As mentioned earlier, in addition of these wonderful jewels in Ophiuchus, the area is filled with the thick star fields of the Milky-way. With some of the best examples of dark nebulae, unmatched anywhere else, Ophiuchus is indeed a Lawnchair Happy Hunting Ground. Take your time and enjoy this section of the sky. You won't be disappointed.
Anyone who's ever read my summer columns knows of my love for this particular constellation, specifically its primary attraction, the Great Cluster M 13. Whenever anyone visits Casa Lawnchair, especially when the night sky is clear and the moon is absent, eventually become accustomed to the magic carpet ride that is “Big Red” (Coulter 13.1 inch reflecting telescope the light bucket). Introduced to the sights that make the trip a truly special, though perhaps unusual happening.
Generally, Big Red hibernates throughout winter, though on special occasions, a new comet or something of that nature will awaken it and, after a little shoveling, it "sees" the light of night. In summer, however, it lives near the door and, on most clear nights focuses on the myriad and wonderful "fuzzies" that float across the skies above the Lawnchair's backyard.
With guests in tow, Big Red and I often lead the way on a tour of all my favorites, M 13 included. And to date, after beaucoup years of indoctrinating these not just soon to be, but hooked, lined, sunken and now lifelong enthusiasts, I've never had anyone leave before seeing each and every sight on the tour. There is truly something about seeing these things in person that I’d submit logs subconsciously as tantamount to one or any of life’s most memorable experiences. It is often the first realization of how expansive the universe is. I’ve seen it be life changing, the light going on.
Well I can wholeheartedly say that Hercules is one of those areas where once viewed, uninitiated stargazers are "locked in" for life. Directly over head throughout most of the summer, Hercules' box-like structure sort of looks like a bow tie, though, it is supposed to represent another of the man like pictures, similar to Orion and Gemini. On the right side of what you might call the upper box of this constellation, is what has been described as the most spectacular globular cluster in the sky. M 13 was described by Charles Messier as a "round nebula containing no stars." Of course this was directly related to the crudeness of his instruments. Today's amateur grade telescopes resolve this cluster easily into hundreds of thousands of stars. In the case of the Great Cluster there are actually an estimated one million stars crunched into the space of what looks like a golf ball in a wide-angle lens. Even after decades of seeing and staring, M-13 still fascinates me like very few other deep sky objects ever have.
Though stars within a globular cluster look as though they are jam packed, it is only an illusion. Considering the immense distance to the clusters, and subsequently, their actual dimensions, what in a view from our perspective looks like stars on top of each other, in reality are stars separated by light-years. Robert Burnham described it best when he wrote, and I'm paraphrasing here, "...imagine a spherically shaped 300 mile area containing a million grains of sand (.03 inches in diameter) representing the million stars in a globular cluster. To be accurate, each grain of sand would be separated by a minimum of 3 miles. So, although the stars of these clusters look quite crowded, they are in fact quite alone in the cold, dark and, apparently infinite volume of what we call space. One neat thought I've had often is to imagine living on a planet orbiting a star that in turn resides in or near the outskirts of such a conglomeration of suns. Within the cluster, you'd never see night. No matter where you looked, you'd see suns. Both large and small suns would fill your skies and you'd never know what night was. You'd never realize that there is a galaxy out there and that your suns are only the smallest part of it. This cluster would be your entire universe. For as far as you could see, great balls of fire!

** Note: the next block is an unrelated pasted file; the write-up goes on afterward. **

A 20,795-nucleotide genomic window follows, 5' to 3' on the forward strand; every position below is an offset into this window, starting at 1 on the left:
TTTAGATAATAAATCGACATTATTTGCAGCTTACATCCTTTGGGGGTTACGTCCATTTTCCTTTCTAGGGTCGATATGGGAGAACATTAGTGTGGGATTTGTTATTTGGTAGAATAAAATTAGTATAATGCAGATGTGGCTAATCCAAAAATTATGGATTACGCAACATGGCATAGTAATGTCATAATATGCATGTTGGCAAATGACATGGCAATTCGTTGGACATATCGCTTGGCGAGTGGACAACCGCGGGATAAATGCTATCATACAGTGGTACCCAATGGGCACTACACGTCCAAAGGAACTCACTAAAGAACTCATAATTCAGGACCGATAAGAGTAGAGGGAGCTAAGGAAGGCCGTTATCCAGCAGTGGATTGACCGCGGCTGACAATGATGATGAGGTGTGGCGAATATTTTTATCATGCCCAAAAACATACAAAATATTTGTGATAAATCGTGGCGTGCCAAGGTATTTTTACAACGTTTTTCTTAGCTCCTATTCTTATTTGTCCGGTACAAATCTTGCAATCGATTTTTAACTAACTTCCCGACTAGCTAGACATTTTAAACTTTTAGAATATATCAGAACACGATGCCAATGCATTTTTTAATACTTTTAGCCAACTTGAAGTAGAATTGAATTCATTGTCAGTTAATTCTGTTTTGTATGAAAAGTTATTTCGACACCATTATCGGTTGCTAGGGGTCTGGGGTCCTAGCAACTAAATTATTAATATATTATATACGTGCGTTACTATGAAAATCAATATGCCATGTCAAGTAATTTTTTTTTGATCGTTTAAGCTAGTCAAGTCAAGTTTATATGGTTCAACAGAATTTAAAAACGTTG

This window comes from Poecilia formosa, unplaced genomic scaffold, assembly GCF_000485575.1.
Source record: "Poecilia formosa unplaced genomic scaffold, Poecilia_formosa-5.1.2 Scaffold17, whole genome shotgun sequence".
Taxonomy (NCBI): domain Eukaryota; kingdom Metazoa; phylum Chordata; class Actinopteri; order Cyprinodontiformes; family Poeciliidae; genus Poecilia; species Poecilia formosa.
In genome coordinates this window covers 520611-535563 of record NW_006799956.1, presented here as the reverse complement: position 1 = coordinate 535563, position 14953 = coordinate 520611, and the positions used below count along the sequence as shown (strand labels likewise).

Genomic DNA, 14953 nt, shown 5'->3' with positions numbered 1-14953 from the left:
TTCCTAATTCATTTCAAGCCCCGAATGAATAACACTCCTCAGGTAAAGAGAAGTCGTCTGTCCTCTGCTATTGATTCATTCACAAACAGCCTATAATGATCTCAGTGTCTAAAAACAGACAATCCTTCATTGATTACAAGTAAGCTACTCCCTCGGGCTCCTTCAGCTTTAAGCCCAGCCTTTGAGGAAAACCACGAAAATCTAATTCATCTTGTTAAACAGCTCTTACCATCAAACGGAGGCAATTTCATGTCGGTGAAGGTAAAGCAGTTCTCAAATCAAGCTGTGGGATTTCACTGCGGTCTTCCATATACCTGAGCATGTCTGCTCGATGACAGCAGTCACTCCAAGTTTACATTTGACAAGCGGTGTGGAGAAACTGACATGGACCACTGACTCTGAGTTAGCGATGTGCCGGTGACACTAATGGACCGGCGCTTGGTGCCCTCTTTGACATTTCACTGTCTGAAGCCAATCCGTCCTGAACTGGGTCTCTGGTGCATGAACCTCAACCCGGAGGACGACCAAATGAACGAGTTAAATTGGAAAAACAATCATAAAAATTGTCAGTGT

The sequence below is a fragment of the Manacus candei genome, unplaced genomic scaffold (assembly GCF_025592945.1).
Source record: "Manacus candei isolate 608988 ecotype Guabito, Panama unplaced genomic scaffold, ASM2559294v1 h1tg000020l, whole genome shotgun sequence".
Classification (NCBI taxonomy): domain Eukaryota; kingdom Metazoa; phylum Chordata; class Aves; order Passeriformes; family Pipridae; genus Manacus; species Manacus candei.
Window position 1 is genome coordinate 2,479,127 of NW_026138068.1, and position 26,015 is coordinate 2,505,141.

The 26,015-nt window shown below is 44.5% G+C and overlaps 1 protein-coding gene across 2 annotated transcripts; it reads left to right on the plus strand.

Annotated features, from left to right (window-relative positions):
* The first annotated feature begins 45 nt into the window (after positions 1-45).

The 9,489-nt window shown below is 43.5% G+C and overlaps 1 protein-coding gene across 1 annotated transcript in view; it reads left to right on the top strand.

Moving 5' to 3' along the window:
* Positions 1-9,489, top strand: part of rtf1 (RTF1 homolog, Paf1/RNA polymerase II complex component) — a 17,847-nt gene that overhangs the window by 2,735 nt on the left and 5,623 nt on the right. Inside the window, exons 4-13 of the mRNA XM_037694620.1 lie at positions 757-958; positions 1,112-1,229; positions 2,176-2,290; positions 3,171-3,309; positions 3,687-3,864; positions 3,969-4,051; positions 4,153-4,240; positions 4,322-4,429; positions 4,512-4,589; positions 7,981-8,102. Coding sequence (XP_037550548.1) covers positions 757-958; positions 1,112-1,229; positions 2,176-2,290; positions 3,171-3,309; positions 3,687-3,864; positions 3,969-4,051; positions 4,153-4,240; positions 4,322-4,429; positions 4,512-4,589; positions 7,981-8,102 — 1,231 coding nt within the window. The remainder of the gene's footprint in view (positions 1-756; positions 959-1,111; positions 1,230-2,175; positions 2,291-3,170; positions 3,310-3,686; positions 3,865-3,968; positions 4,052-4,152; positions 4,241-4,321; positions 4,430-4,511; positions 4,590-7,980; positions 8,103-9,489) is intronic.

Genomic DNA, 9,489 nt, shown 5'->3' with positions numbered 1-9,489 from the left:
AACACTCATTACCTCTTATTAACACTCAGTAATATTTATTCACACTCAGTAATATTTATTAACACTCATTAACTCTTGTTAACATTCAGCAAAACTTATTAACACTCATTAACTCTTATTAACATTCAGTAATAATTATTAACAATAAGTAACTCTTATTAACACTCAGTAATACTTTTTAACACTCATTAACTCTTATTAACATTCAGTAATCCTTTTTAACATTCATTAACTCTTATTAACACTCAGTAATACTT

In addition to M 13, Hercules is home to several double stars and variables. There is another Messier object, which perhaps overshadowed by the "Great Cluster", is still a magnificent sight regardless. M 92 is also a globular and easily viewed as a fuzzy star in binoculars. In small telescopes, you may see it resolved slightly. In larger instruments it is quite appealing. It lies up over the main box area of Hercules, where you could imagine his head would be.
Always a great start to summer stargazing, the warming temperatures of May make it an easy adventure out into the night skies. There really are so many sights to behold that not sharing the experience would be a sin. Don't be a sinner!
The Lawnchair Astronomer
Gerry Descoteaux is the author of “The Lawnchair Astronomer,” a Dell Trades paperback. He has been writing about astronomy for more than 25 years. He also played an integral role in the development of America Online’s pioneering distance education program known as AOL’s Online Campus and served as Professor of Astronomy there for 10 years. He can be reached at TheStarMan@thelawnchairastronomer.com.
Notes From the Lawnchair